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Parajuli A, Basyal C R, Baral M, Adhikari H, Yadav S K, Basnet J B et al . Status, patterns, and trends of human-wildlife conflict in the buffer zone of Chitwan National Park, Nepal. JAD 2023; 5 (4) :1-14
URL: http://jad.lu.ac.ir/article-1-397-en.html
1- Tribhuvan University, Institute of Forestry, Hetauda Campus, Makwanpur 44107, Nepal
2- Tribhuvan University, Institute of Forestry, Pokhara Campus, Pokhara 33700, Nepal
3- Forest Nepal, Amar Marg 88, Butwal, C3534, Nepal
4- Department of Food and Resource Economics, Faculty of Science, University of Copenhagen, Rolighedsvej 23, 1958 Frederiksberg C, 1165 Copenhagen, Denmark
5- Department of Food and Resource Economics, Faculty of Science, University of Copenhagen, Rolighedsvej 23, 1958 Frederiksberg C, 1165 Copenhagen, Denmark , sachintimilsina66@gmail.com
Abstract:   (2474 Views)
Human-wildlife conflicts (HWC) are common in locations where human settlements and wildlife ecosystems intersect. Conflict between people and wildlife is a significant conservation issue that is challenging to resolve. Therefore, this research aims to reveal the trends, status, and patterns of HWC in the Buffer Zone (BZ) of Chitwan National Park (CNP) from July 2012 to July 2021. Primary data were collected through household surveys, key informant interviews (KIIs), direct observation, and secondary data from park offices, the Buffer Zone User Committee (BZUC), and institutions through reports, documents, and booklets. Our study shows crop raiding was the most common and notable problem, followed by livestock depredation, with 4416 documented cases. According to the report, elephants are the biggest conflict-causing species, accounting for 37.86% of overall losses. HWC occurrences peaked in 2018, accounting for 23.41% of total incidents from July 2012 to July 2021. During the research period, victims of HWC received compensation totaling ~0.805 million US dollars (106641196.00 Nepalese rupees). Autumn is identified as the greatest season for HWC, owing to paddy harvesting, which draws animals. Most people believe that the population density of wildlife increases in the park due to positive human participation. By adopting a participatory management approach to conservation, the park has the potential to increase the number of locals who benefit from it significantly.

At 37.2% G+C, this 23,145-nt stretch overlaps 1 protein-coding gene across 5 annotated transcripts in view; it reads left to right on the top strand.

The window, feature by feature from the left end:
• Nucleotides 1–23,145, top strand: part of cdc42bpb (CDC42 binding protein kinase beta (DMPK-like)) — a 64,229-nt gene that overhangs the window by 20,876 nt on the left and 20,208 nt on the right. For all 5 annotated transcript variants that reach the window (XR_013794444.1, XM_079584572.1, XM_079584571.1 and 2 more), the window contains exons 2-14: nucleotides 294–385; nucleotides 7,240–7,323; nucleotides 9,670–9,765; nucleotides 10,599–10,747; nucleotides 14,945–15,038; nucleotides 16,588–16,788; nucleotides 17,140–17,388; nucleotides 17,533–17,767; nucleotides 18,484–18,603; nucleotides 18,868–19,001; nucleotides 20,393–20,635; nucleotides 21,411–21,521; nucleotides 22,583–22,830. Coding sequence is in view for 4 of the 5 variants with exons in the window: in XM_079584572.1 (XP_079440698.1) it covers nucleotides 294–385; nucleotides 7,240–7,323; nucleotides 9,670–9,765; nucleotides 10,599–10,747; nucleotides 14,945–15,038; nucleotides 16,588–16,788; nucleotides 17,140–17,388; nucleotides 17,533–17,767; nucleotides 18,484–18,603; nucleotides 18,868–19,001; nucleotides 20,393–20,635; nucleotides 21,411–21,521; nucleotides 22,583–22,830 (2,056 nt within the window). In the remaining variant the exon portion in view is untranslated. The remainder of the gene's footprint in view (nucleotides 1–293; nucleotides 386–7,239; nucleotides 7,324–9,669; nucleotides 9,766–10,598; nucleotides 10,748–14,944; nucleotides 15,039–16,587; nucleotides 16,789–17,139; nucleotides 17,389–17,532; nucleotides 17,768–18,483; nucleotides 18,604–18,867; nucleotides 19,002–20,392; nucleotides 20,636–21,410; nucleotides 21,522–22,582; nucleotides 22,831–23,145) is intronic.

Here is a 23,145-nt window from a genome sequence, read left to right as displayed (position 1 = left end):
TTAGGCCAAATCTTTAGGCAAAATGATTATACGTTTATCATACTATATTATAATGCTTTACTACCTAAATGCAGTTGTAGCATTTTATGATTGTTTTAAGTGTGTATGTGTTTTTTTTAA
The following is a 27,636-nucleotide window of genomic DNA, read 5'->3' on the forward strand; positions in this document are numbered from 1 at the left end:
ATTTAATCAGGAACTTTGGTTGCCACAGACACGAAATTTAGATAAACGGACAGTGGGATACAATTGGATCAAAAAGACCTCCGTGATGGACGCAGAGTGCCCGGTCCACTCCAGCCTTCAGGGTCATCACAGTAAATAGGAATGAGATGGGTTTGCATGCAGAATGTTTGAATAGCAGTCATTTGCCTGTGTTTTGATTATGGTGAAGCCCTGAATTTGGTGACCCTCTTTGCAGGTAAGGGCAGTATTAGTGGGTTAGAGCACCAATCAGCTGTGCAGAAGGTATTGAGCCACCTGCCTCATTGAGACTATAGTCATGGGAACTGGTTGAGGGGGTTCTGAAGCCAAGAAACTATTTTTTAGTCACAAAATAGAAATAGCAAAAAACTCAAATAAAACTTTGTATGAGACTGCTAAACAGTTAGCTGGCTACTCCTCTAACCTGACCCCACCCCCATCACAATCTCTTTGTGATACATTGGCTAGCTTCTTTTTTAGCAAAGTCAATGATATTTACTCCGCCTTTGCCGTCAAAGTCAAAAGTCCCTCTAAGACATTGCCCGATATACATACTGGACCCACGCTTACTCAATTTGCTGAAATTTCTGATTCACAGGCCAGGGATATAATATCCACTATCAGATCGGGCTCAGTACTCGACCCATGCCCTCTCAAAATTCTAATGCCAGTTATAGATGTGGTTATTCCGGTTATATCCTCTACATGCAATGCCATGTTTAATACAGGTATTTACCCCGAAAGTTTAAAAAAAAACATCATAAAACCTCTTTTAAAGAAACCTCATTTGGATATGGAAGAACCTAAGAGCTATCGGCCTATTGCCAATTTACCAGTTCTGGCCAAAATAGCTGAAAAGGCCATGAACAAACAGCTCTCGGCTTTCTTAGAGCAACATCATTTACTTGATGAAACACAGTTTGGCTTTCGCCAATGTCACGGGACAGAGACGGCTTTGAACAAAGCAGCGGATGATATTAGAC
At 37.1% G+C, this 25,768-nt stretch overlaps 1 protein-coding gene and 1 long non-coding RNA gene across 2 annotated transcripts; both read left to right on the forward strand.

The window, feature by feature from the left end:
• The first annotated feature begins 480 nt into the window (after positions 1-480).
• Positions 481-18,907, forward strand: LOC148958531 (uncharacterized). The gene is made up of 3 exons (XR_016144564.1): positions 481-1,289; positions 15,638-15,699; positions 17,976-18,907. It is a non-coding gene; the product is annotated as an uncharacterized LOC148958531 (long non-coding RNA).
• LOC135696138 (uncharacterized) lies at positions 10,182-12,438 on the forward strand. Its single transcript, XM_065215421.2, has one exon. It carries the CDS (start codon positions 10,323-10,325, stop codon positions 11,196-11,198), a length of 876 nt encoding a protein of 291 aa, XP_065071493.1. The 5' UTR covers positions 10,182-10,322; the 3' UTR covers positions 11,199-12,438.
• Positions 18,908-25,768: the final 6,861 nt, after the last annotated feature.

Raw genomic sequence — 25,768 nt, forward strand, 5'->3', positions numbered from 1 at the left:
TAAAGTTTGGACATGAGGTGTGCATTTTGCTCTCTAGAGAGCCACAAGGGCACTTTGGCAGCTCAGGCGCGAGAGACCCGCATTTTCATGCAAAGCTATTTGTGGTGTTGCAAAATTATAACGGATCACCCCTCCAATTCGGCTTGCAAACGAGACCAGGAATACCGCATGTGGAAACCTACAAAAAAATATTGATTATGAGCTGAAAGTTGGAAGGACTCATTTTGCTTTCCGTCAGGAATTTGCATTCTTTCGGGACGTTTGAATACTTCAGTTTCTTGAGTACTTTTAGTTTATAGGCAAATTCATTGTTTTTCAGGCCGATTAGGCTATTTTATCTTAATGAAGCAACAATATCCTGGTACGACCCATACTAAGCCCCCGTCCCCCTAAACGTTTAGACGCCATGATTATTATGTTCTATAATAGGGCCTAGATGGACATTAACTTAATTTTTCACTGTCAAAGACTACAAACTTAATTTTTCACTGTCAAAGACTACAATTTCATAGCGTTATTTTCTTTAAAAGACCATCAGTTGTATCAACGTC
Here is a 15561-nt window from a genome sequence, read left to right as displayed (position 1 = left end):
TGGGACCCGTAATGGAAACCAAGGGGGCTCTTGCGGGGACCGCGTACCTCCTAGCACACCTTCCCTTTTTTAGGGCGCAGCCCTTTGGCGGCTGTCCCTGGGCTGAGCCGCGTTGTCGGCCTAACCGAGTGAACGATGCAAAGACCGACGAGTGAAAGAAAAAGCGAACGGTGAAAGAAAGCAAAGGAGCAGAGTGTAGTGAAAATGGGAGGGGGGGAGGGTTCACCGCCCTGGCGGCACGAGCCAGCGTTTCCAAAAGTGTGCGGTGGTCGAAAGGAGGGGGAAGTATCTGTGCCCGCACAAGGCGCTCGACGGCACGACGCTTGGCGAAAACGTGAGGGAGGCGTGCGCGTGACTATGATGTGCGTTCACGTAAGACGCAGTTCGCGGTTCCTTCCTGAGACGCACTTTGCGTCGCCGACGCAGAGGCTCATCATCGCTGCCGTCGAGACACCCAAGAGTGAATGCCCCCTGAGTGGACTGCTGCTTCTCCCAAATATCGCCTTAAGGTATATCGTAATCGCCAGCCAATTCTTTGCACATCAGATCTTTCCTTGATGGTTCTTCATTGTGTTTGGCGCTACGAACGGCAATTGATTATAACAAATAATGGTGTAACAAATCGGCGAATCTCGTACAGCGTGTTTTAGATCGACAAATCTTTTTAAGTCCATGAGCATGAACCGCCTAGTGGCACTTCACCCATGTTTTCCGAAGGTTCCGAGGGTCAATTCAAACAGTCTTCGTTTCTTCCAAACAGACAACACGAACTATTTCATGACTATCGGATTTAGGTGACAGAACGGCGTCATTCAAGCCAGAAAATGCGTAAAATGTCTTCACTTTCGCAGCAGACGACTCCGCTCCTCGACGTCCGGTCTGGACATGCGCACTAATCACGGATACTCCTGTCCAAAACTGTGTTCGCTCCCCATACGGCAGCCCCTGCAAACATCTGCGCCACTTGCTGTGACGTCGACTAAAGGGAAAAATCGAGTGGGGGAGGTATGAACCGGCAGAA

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Type of Study: Original Research Article | Subject: Ecological Diversity
Received: 2023/09/30 | Accepted: 2023/12/25 | Published: 2023/12/31

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